Type of Event: Study Tour
Topic: Non-timber forest products from small woodlands
Organization: Oregon Woodland Cooperative (OWC)
Location: Beaverton, OR
Host: Neil and Ardis Schroeder
International Fellows: Adam Wasiak (Poland), Ana de Miguel (Spain), Andrea Cornejo (Nicaragua), Karishmaa Pai (India), Samantha Kwan (Malaysia), Yu Lei (China)
WFI Staff: Shadia Duery / International Fellowship Manager
On this day we visited Neil and Ardis Schroeder's home office in Beaverton. They welcomed us with warm smiles and fresh grape juice from their backyard's vines. Neil is the president of the Oregon Woodland Cooperative (OWC), an organization founded in 1980 that currently has 70 members, all private forest landowners who own and manage family forest farms.
The Coop educates its members on forest best management practices and non-timber forest products development for extra revenue. The cooperative also provides support with the marketing and distribution of these non-timber forest products.
|Neil Schroeder from OWC showing the WFI fellows |
the different products of the Coop
|Each OWC firewood label showcases a brief story of |
the woodland owner where the wood originates
The Coop's marketing strategy focuses on finding niche markets that already offer local, fresh, organics products to their customers (people that already care about consuming local and sustainable products). The Coop uses strategies like 'story telling' of 'where the product comes from' to connect the final consumer to the product/producer. For example: Each firewood bundle showcases a different forest farm story, and people like them so much they started to collect them.The work of this small cooperative is really inspiring!
|Non-timber forest products: Six coniferous essential oils|
In Nicaragua, forest management practices that provide economic benefits to the landowner are critical to reduce the pressure for land conversion to agricultural land.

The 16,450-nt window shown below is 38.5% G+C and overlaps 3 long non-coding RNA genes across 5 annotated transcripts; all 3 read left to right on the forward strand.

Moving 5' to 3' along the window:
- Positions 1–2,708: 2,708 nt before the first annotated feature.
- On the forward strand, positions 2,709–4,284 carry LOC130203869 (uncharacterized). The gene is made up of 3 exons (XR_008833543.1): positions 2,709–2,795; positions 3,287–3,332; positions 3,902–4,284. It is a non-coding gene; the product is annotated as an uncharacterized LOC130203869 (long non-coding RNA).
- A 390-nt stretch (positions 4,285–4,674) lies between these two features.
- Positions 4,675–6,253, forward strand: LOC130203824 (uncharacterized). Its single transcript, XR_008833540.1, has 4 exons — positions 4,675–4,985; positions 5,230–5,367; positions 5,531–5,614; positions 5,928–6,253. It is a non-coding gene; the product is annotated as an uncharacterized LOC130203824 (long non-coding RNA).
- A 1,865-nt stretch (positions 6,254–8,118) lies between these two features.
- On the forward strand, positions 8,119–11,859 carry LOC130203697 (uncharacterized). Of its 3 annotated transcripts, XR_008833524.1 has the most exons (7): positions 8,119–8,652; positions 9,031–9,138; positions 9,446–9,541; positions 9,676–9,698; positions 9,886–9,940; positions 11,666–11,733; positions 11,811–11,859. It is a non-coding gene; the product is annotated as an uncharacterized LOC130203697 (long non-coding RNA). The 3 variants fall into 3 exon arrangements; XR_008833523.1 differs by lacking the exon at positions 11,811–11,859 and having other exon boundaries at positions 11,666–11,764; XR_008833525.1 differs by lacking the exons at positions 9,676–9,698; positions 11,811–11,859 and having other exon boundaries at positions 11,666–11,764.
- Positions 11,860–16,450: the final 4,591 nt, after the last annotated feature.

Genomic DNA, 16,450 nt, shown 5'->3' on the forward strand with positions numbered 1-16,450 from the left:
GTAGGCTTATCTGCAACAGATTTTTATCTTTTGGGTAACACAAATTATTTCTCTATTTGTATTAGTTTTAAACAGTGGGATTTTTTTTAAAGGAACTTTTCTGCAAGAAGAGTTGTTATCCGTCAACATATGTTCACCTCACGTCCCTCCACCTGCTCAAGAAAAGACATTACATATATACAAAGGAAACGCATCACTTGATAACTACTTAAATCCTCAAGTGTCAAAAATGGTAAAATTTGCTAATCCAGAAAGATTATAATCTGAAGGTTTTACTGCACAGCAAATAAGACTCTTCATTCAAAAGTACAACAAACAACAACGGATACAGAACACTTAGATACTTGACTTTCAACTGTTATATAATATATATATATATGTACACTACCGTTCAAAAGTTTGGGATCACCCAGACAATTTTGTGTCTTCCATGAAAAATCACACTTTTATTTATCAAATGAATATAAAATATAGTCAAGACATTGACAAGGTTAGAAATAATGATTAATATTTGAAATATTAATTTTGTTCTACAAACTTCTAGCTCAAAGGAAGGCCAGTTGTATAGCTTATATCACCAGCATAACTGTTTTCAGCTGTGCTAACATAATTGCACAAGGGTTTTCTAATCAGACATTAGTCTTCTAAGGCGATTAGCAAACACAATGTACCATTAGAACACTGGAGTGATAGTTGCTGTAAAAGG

Small forest landowners have a hard time making a living by managing their land for timber. Timber production is a game of scale and the smaller the land the harder it gets! This is why organizing small forest landowners for developing and commercializing non-timber products sounds like a very enticing model for the small Nicaraguan forest landowner.
Lessons from OWC cooperative:
- Creativity is a key ingredient in innovation. The Coop is looking for ways to use otherwise residues, defective or overlooked parts of trees to make products that are useful for certain audiences.
- Sound marketing is a vital part of any business. The Coop looked for the support of marketing professionals and designers to assist them in creating a strong brand. Even as a small business Coop their label designs, packaging and marketing strategy are first class.
- Dedication and continuous improvement are required to achieve success. The Oregon Woodland Cooperative has leaders dedicated to making their business model a success for all their members. Neil, Ardis and their colleagues are continuously looking for ways to improve their products quality and variety as well as exploring potential new markets for their products.
For more information about the Oregon Woodland Cooperative, please visit www.oregonwoodlandcooperative.com